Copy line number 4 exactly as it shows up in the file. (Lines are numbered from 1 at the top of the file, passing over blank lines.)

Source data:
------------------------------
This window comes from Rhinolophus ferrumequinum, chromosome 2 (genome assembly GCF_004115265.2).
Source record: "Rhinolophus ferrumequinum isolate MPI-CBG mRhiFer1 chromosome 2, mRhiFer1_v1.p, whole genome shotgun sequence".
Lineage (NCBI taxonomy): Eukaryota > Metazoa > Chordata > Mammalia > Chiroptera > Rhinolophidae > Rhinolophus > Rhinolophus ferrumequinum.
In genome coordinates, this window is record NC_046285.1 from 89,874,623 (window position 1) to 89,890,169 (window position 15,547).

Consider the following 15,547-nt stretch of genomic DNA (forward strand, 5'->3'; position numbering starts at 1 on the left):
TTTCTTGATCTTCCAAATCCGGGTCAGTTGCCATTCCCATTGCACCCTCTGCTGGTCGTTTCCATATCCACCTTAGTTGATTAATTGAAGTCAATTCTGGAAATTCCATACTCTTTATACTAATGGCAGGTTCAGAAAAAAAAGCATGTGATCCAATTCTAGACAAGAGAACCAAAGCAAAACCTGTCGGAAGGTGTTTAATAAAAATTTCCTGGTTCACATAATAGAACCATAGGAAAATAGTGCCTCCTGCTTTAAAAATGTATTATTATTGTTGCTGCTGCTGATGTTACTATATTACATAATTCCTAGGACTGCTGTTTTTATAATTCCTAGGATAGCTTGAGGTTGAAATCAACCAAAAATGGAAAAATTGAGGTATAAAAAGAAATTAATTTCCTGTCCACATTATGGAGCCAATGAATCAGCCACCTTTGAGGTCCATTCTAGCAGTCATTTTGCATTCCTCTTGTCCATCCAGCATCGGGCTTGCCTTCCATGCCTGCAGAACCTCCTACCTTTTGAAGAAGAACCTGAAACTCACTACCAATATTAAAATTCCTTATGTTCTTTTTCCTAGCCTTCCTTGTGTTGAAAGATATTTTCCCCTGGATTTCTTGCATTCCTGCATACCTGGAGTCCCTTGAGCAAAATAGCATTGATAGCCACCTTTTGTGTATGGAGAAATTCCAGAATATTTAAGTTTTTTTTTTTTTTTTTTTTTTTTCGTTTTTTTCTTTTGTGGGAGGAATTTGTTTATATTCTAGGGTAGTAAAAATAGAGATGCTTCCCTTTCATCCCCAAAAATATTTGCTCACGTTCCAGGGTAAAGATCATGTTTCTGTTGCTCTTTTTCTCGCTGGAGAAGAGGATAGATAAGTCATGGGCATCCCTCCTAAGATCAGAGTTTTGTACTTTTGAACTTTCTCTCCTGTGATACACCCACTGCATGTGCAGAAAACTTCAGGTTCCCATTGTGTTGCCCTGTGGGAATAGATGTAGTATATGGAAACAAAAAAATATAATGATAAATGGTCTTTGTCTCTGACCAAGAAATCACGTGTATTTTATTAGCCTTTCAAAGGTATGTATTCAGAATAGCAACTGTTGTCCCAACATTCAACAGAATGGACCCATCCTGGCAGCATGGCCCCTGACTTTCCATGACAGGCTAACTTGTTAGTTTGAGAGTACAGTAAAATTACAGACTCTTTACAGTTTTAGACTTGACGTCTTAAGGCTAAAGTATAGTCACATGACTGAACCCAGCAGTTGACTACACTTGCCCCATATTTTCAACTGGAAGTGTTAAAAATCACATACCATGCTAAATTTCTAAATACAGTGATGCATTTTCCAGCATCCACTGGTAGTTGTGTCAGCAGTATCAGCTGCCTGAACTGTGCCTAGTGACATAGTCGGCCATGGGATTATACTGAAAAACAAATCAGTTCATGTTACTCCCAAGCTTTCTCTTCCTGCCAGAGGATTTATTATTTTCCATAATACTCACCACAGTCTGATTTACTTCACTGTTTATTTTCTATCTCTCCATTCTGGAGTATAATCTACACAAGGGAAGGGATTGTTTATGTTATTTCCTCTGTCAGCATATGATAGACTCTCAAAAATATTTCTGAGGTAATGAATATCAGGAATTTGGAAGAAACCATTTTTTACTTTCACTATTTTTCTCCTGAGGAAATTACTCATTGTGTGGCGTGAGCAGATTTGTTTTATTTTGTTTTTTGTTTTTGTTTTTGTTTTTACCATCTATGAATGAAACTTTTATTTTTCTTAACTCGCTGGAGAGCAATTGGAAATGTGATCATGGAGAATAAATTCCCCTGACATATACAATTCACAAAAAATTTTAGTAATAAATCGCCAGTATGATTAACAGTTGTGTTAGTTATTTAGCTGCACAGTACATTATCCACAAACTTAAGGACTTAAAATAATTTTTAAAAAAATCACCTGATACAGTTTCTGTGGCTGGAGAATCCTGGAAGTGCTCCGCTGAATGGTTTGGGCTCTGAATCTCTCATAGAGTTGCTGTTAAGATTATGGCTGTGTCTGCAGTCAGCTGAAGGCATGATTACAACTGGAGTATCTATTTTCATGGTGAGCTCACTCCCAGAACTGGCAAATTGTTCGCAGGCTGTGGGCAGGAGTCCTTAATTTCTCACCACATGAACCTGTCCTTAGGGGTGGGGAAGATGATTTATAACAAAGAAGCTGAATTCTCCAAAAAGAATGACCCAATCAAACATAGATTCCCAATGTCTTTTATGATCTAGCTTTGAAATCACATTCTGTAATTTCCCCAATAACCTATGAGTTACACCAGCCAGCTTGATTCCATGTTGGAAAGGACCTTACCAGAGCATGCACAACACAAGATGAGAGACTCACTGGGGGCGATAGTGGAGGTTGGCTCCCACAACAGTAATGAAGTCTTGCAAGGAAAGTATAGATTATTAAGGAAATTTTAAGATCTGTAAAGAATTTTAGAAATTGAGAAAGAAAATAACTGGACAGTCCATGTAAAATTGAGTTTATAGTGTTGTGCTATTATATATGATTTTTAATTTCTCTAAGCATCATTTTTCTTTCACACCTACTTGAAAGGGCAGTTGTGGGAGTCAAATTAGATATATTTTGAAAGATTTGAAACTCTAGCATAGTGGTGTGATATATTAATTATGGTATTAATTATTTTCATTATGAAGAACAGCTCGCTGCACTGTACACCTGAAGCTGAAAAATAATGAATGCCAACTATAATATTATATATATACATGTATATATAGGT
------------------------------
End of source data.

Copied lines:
In genome coordinates, this window is record NC_046285.1 from 89,874,623 (window position 1) to 89,890,169 (window position 15,547).